While enterprise-level backup options may offer robust solutions for workgroups, Apple’s Time Machine service is a great backup option to use for a single machine since it preserves the OS configuration along with all user data and applications. However, if you have used several Time Machine drives over time, you may find OS X suddenly showing Notification Center warnings that there have been no backups for a given number of days. Continue reading
Time Machine in OS X offers a quick way to back up your entire system, but one requirement for this is you need to plug in your backup drive in order to keep the system backed up. For desktop systems this is a matter of simply keeping the drive attached and tucked away behind your iMac, Mac Mini, or Mac Pro; however, if you are a MacBook owner, then you might find yourself periodically misplacing your drive, or not having it with you, and then getting messages that you haven’t backed up in a number of days. There are two easy approaches to help prevent this, especially if you have multiple Macs available. Continue reading
An issue may occur on some Mac systems where after installing the OS X 10.10.3 update, the Finder and other services that report drive space may show an increasing level of available space. This may be accompanied by the Storage tab in the About This Mac window showing your hard drive’s space is being used only for backups.
In general, when this type of oddity appears in the About This Mac window, it suggests your drive’s Spotlight index needs to be rebuilt; however, this issue will likely survive a forced index rebuild. Continue reading
If you have recently lost a large number of messages in OS X Mail, then provided you have a Time Machine backup of your system, you will have three options for restoring your messages. The first approach, since you can access Time Machine backups from within Mail, is to go to your mailbox in Mail and then invoke Time Machine and attempt to find and restore your messages from within the Mail interface; however, this is only practical for recovering a few messages, and in some cases this approach may simply not work. Continue reading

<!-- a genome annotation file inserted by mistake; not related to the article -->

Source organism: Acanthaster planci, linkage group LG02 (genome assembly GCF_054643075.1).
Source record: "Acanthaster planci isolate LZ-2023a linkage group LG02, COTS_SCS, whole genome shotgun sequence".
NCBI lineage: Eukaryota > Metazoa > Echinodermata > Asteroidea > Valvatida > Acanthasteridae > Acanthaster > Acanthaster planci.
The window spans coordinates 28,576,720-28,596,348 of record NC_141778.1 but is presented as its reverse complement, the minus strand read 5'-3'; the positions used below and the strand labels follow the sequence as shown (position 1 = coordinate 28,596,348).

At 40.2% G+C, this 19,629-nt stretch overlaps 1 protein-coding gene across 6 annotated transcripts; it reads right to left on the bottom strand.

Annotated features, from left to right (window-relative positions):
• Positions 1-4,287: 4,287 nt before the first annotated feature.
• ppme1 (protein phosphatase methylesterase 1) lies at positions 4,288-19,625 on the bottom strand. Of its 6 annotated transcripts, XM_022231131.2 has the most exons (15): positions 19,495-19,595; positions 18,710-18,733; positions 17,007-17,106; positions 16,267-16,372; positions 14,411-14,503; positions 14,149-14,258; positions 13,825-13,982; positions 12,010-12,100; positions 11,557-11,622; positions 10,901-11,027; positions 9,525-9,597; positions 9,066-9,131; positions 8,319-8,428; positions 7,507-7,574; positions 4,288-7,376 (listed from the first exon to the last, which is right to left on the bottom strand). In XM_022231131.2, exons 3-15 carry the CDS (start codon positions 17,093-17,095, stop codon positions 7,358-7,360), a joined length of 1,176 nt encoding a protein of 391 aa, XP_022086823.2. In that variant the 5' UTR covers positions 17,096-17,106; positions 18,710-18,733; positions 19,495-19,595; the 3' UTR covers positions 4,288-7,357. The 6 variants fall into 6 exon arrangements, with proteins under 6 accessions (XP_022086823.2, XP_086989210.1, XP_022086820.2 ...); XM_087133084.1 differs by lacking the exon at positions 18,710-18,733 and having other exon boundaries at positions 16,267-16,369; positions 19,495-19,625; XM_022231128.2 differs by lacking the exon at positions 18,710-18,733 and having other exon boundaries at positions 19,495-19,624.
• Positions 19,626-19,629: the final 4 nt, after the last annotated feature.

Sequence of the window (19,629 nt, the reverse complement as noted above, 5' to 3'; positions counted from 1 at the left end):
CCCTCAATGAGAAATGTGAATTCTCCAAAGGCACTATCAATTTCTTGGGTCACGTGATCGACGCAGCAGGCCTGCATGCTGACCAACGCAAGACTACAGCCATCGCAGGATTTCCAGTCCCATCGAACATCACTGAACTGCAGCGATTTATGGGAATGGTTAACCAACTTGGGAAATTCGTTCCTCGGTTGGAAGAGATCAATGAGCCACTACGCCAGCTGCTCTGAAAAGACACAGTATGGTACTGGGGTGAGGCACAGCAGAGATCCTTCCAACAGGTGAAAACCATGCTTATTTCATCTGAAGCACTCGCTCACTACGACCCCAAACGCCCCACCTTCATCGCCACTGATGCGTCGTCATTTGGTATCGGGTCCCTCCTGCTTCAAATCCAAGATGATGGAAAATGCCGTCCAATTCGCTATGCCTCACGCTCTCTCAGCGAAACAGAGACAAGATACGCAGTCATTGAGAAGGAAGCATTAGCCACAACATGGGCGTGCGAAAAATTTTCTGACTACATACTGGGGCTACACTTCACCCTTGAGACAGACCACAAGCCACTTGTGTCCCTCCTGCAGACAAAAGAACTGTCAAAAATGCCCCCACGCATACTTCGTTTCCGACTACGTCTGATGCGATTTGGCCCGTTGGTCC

When you enable FileVault on your Mac, you in effect prevent anyone from accessing your data without your password. Without encryption, someone can remove your Mac’s hard drive or boot to an alternative mode such as Target Disk mode and then access your data from another system; however, with encryption these efforts will be fruitless since your data is encrypted. This may be desired, but if you back up your Mac, then unless your backups are also encrypted you might undermine the purpose of using FileVault in the first place. Continue reading
Apple’s included Time Machine backup technology in OS X is a convenient and rather thorough way to make full-system backups of your Mac. It works by using multi-linked files on the backup drive to mirror unchanged data from a prior backup instance to a new one so both instances share the same data on disk. It then only copies changed data since the last backup, to the new backup instance. This approach allows Time Machine to create many snapshots of the entire system without any data redundancy on disk. Continue reading
When using or troubleshooting your Mac, you may be eager to jump in and get to work; however, it is worth your while to ensure your system is properly backed up, especially if your work and data is important, or if you plan on making changes to the system in any way (e.g., installing software, or tweaking a system component).
There are several ways to back up your data on a Mac, with two that are the most recommended options. Continue reading